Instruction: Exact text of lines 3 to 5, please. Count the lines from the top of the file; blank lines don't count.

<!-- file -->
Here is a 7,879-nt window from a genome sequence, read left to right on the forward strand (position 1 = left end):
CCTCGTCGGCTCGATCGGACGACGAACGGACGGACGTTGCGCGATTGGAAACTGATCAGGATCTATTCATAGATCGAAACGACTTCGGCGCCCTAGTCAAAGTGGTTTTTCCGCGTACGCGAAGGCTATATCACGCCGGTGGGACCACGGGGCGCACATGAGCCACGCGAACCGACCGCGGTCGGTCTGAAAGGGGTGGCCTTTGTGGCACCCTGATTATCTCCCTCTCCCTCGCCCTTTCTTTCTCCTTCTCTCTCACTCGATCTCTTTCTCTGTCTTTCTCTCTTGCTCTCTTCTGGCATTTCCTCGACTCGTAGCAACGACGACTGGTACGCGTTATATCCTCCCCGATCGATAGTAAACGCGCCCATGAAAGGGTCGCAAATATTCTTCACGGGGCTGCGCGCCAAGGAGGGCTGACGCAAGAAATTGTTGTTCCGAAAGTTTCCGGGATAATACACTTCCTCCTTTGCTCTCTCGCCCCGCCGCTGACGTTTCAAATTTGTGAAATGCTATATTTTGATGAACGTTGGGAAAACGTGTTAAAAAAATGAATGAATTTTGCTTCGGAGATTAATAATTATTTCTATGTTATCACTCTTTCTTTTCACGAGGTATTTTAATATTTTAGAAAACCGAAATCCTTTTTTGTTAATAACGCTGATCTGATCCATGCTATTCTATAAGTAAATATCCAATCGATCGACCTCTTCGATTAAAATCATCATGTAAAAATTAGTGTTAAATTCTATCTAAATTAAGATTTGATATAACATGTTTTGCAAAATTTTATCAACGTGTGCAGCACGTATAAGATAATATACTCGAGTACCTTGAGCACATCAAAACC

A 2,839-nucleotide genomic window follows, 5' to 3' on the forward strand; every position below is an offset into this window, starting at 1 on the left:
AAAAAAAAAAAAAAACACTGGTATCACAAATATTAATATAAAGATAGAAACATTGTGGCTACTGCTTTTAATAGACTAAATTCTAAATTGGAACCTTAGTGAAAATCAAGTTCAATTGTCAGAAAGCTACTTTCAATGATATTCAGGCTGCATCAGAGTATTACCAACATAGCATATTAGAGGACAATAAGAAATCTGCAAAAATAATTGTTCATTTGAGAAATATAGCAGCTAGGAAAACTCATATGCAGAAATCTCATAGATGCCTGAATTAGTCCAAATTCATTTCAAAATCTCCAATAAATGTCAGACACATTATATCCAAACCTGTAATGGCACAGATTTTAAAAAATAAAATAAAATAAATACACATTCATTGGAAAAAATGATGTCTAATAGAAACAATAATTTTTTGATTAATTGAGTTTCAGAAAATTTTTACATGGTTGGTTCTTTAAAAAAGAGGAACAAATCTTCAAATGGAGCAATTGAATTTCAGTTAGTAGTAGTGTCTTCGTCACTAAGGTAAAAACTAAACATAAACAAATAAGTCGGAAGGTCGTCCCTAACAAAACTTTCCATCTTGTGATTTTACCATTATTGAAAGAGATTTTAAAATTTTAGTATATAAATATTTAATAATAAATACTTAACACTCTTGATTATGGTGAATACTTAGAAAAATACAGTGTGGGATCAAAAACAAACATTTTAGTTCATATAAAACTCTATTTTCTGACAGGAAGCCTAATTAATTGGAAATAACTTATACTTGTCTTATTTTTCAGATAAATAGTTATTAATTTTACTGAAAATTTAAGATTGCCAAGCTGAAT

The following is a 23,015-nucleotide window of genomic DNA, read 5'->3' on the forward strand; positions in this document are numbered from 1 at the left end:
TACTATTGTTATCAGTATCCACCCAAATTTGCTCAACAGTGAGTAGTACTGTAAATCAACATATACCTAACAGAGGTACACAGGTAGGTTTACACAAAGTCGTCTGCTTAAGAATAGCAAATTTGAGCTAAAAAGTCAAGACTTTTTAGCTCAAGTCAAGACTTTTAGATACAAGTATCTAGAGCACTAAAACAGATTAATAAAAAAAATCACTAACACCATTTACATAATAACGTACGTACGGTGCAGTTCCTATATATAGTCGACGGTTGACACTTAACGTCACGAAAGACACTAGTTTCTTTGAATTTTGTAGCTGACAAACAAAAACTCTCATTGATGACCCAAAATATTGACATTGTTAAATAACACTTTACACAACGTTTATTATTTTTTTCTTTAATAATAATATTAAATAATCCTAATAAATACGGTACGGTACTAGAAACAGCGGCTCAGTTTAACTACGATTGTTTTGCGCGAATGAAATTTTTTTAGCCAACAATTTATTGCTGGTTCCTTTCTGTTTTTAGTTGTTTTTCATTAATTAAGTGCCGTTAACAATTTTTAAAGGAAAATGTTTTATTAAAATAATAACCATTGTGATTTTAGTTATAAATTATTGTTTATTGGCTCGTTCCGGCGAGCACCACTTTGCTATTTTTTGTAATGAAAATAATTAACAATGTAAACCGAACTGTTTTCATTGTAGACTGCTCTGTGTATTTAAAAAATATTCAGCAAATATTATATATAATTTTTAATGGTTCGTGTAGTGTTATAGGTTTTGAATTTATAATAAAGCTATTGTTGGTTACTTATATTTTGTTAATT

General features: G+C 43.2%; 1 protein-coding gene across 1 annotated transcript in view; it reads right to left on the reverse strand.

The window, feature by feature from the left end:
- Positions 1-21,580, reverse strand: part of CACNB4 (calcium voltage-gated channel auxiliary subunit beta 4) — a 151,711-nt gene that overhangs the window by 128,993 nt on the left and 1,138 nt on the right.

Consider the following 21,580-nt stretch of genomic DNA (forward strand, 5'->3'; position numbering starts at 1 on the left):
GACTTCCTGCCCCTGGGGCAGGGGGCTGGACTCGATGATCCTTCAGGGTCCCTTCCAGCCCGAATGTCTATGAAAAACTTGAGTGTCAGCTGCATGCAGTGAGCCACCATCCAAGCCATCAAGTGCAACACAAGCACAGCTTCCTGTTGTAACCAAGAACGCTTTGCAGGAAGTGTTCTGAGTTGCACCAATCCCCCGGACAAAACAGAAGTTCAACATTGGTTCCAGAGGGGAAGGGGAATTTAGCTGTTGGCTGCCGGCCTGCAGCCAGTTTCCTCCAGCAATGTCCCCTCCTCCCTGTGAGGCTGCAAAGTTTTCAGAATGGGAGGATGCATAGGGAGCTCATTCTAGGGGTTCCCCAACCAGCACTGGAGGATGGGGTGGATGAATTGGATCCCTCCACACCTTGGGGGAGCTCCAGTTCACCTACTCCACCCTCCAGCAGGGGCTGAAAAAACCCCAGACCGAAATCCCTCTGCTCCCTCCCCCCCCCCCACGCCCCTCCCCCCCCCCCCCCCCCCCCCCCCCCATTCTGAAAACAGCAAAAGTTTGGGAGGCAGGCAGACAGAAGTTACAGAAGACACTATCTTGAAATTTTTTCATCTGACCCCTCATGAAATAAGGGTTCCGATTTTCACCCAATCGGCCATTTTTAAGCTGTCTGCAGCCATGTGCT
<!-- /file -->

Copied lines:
A 2,839-nucleotide genomic window follows, 5' to 3' on the forward strand; every position below is an offset into this window, starting at 1 on the left:
AAAAAAAAAAAAAAACACTGGTATCACAAATATTAATATAAAGATAGAAACATTGTGGCTACTGCTTTTAATAGACTAAATTCTAAATTGGAACCTTAGTGAAAATCAAGTTCAATTGTCAGAAAGCTACTTTCAATGATATTCAGGCTGCATCAGAGTATTACCAACATAGCATATTAGAGGACAATAAGAAATCTGCAAAAATAATTGTTCATTTGAGAAATATAGCAGCTAGGAAAACTCATATGCAGAAATCTCATAGATGCCTGAATTAGTCCAAATTCATTTCAAAATCTCCAATAAATGTCAGACACATTATATCCAAACCTGTAATGGCACAGATTTTAAAAAATAAAATAAAATAAATACACATTCATTGGAAAAAATGATGTCTAATAGAAACAATAATTTTTTGATTAATTGAGTTTCAGAAAATTTTTACATGGTTGGTTCTTTAAAAAAGAGGAACAAATCTTCAAATGGAGCAATTGAATTTCAGTTAGTAGTAGTGTCTTCGTCACTAAGGTAAAAACTAAACATAAACAAATAAGTCGGAAGGTCGTCCCTAACAAAACTTTCCATCTTGTGATTTTACCATTATTGAAAGAGATTTTAAAATTTTAGTATATAAATATTTAATAATAAATACTTAACACTCTTGATTATGGTGAATACTTAGAAAAATACAGTGTGGGATCAAAAACAAACATTTTAGTTCATATAAAACTCTATTTTCTGACAGGAAGCCTAATTAATTGGAAATAACTTATACTTGTCTTATTTTTCAGATAAATAGTTATTAATTTTACTGAAAATTTAAGATTGCCAAGCTGAAT

The following is a 23,015-nucleotide window of genomic DNA, read 5'->3' on the forward strand; positions in this document are numbered from 1 at the left end: